“Beautiful Rwanda—never again.”

Someone turned on the radio and we listened to the official broadcast—speeches in Kinyarwanda, French, and English detailing the history of Rwanda and of the ideology that lead to the genocide against the Tutsi in 1994, reminding us of the immense progress made since then, and urging people to be unified as we move forward. 

In front of me, sitting on the low wall by the grave, five abakecuru—old women—sat with their hands to their faces, wiping tears away for the entire three hours that we stood there under the sun in that place of grief and memories. Beside me, Theophile occasionally let out an audible sob.

During 100 days in April 1994, over a million people were murdered. Hundreds of thousands of women were raped, many intentionally infected with HIV/AIDS. Thousands of children were orphaned.

(source)

We held a minute of silence to remember those who had died. President Kagame told us that we must live our lives by remembering what happened, accepting that we cannot change the past, and making it our task to prevent such a tragedy ever occurring again. I thought of the way radio was used in 1994 to stir up hatred and violence, and of the way it was used today to encourage peace and unity.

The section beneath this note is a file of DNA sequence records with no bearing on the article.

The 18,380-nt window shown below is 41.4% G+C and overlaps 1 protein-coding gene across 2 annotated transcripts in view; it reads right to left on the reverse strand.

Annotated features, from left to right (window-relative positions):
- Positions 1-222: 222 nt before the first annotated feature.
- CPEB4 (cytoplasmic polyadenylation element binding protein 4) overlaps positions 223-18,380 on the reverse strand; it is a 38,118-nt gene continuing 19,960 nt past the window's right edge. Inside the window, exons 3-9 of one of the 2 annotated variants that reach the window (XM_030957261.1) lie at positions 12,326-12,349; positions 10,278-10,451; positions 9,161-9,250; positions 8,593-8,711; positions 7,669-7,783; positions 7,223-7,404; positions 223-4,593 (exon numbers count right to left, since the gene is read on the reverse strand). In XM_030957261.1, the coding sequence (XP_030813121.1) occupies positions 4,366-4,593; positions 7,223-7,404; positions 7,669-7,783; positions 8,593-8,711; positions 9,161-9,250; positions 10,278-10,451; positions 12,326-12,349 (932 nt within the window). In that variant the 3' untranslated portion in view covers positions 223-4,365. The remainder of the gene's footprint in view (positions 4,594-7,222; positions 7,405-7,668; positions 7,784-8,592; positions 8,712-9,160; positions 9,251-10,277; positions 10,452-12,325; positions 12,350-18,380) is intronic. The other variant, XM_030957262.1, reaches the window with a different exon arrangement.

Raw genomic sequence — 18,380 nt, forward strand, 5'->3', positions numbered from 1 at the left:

And then, together, we walked home, no Hutu, no Tutsi, only Rwandans—and me.

Today I felt the weight of the privilege I have of living with these people; of being invited into this country, this culture, this village; of being welcomed, not as a visitor, but as a member of the community; of standing united with those who remember.
If you want to learn more about the genocide perpetrated against the Tutsi in 1994 or about the memorials held in Rwanda during this time, you can go to one of these websites:

National Commission for the Fight Against Genocide

Kwibuka 

Aegis Trust 

Why? 

​Kubera iki?

Why?

Lately I’ve had some discouraging days. I’ve looked at other volunteers’ work and felt insufficient beside their accomplishments. I’ve looked at the tasks ahead of me and felt incompetent to complete them. I’ve looked at the students before me and felt incapable of teaching them.